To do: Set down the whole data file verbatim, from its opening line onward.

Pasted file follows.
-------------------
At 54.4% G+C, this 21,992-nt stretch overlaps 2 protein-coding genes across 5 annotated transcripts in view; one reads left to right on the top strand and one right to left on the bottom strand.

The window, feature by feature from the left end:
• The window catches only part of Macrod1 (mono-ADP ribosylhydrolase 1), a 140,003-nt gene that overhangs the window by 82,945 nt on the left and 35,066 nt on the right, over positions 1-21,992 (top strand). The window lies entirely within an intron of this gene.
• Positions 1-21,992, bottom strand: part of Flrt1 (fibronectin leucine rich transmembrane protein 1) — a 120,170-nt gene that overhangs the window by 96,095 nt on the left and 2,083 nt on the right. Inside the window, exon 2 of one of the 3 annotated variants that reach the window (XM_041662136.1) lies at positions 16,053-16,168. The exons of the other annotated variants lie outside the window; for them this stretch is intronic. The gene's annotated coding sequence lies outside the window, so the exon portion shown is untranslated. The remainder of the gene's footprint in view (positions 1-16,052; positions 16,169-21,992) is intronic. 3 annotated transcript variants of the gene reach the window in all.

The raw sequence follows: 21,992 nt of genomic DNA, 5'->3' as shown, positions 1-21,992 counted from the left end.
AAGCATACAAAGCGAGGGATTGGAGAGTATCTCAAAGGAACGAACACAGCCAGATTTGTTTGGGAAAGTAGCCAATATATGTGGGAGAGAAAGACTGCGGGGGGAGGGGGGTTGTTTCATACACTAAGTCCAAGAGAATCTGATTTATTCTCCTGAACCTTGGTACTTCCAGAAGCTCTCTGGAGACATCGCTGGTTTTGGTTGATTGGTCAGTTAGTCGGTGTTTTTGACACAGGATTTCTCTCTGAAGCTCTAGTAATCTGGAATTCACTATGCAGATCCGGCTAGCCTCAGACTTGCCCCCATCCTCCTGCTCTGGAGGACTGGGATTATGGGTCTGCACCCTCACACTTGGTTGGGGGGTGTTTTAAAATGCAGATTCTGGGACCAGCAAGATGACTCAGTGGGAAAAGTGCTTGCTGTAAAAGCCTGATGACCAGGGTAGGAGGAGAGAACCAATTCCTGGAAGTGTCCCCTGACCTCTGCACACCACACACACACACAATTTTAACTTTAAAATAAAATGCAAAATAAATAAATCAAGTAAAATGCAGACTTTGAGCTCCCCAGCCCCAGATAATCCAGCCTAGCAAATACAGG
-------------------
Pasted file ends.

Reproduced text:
At 54.4% G+C, this 21,992-nt stretch overlaps 2 protein-coding genes across 5 annotated transcripts in view; one reads left to right on the top strand and one right to left on the bottom strand.

The window, feature by feature from the left end:
• The window catches only part of Macrod1 (mono-ADP ribosylhydrolase 1), a 140,003-nt gene that overhangs the window by 82,945 nt on the left and 35,066 nt on the right, over positions 1-21,992 (top strand). The window lies entirely within an intron of this gene.
• Positions 1-21,992, bottom strand: part of Flrt1 (fibronectin leucine rich transmembrane protein 1) — a 120,170-nt gene that overhangs the window by 96,095 nt on the left and 2,083 nt on the right. Inside the window, exon 2 of one of the 3 annotated variants that reach the window (XM_041662136.1) lies at positions 16,053-16,168. The exons of the other annotated variants lie outside the window; for them this stretch is intronic. The gene's annotated coding sequence lies outside the window, so the exon portion shown is untranslated. The remainder of the gene's footprint in view (positions 1-16,052; positions 16,169-21,992) is intronic. 3 annotated transcript variants of the gene reach the window in all.

The raw sequence follows: 21,992 nt of genomic DNA, 5'->3' as shown, positions 1-21,992 counted from the left end.
AAGCATACAAAGCGAGGGATTGGAGAGTATCTCAAAGGAACGAACACAGCCAGATTTGTTTGGGAAAGTAGCCAATATATGTGGGAGAGAAAGACTGCGGGGGGAGGGGGGTTGTTTCATACACTAAGTCCAAGAGAATCTGATTTATTCTCCTGAACCTTGGTACTTCCAGAAGCTCTCTGGAGACATCGCTGGTTTTGGTTGATTGGTCAGTTAGTCGGTGTTTTTGACACAGGATTTCTCTCTGAAGCTCTAGTAATCTGGAATTCACTATGCAGATCCGGCTAGCCTCAGACTTGCCCCCATCCTCCTGCTCTGGAGGACTGGGATTATGGGTCTGCACCCTCACACTTGGTTGGGGGGTGTTTTAAAATGCAGATTCTGGGACCAGCAAGATGACTCAGTGGGAAAAGTGCTTGCTGTAAAAGCCTGATGACCAGGGTAGGAGGAGAGAACCAATTCCTGGAAGTGTCCCCTGACCTCTGCACACCACACACACACACAATTTTAACTTTAAAATAAAATGCAAAATAAATAAATCAAGTAAAATGCAGACTTTGAGCTCCCCAGCCCCAGATAATCCAGCCTAGCAAATACAGG